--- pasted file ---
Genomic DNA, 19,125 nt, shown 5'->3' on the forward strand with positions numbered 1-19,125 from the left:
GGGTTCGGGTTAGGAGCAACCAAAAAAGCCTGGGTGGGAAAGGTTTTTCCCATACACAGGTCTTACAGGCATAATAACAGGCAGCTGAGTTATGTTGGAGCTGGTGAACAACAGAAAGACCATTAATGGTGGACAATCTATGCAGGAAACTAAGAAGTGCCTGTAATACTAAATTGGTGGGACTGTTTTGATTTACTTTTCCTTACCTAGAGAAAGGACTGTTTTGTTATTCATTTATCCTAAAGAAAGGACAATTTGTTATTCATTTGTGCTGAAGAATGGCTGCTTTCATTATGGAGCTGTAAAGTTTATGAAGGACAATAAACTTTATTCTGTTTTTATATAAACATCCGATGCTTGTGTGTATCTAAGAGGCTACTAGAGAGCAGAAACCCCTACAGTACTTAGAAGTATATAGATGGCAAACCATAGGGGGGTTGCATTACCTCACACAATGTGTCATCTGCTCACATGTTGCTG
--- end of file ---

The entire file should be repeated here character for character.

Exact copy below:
Genomic DNA, 19,125 nt, shown 5'->3' on the forward strand with positions numbered 1-19,125 from the left:
GGGTTCGGGTTAGGAGCAACCAAAAAAGCCTGGGTGGGAAAGGTTTTTCCCATACACAGGTCTTACAGGCATAATAACAGGCAGCTGAGTTATGTTGGAGCTGGTGAACAACAGAAAGACCATTAATGGTGGACAATCTATGCAGGAAACTAAGAAGTGCCTGTAATACTAAATTGGTGGGACTGTTTTGATTTACTTTTCCTTACCTAGAGAAAGGACTGTTTTGTTATTCATTTATCCTAAAGAAAGGACAATTTGTTATTCATTTGTGCTGAAGAATGGCTGCTTTCATTATGGAGCTGTAAAGTTTATGAAGGACAATAAACTTTATTCTGTTTTTATATAAACATCCGATGCTTGTGTGTATCTAAGAGGCTACTAGAGAGCAGAAACCCCTACAGTACTTAGAAGTATATAGATGGCAAACCATAGGGGGGTTGCATTACCTCACACAATGTGTCATCTGCTCACATGTTGCTG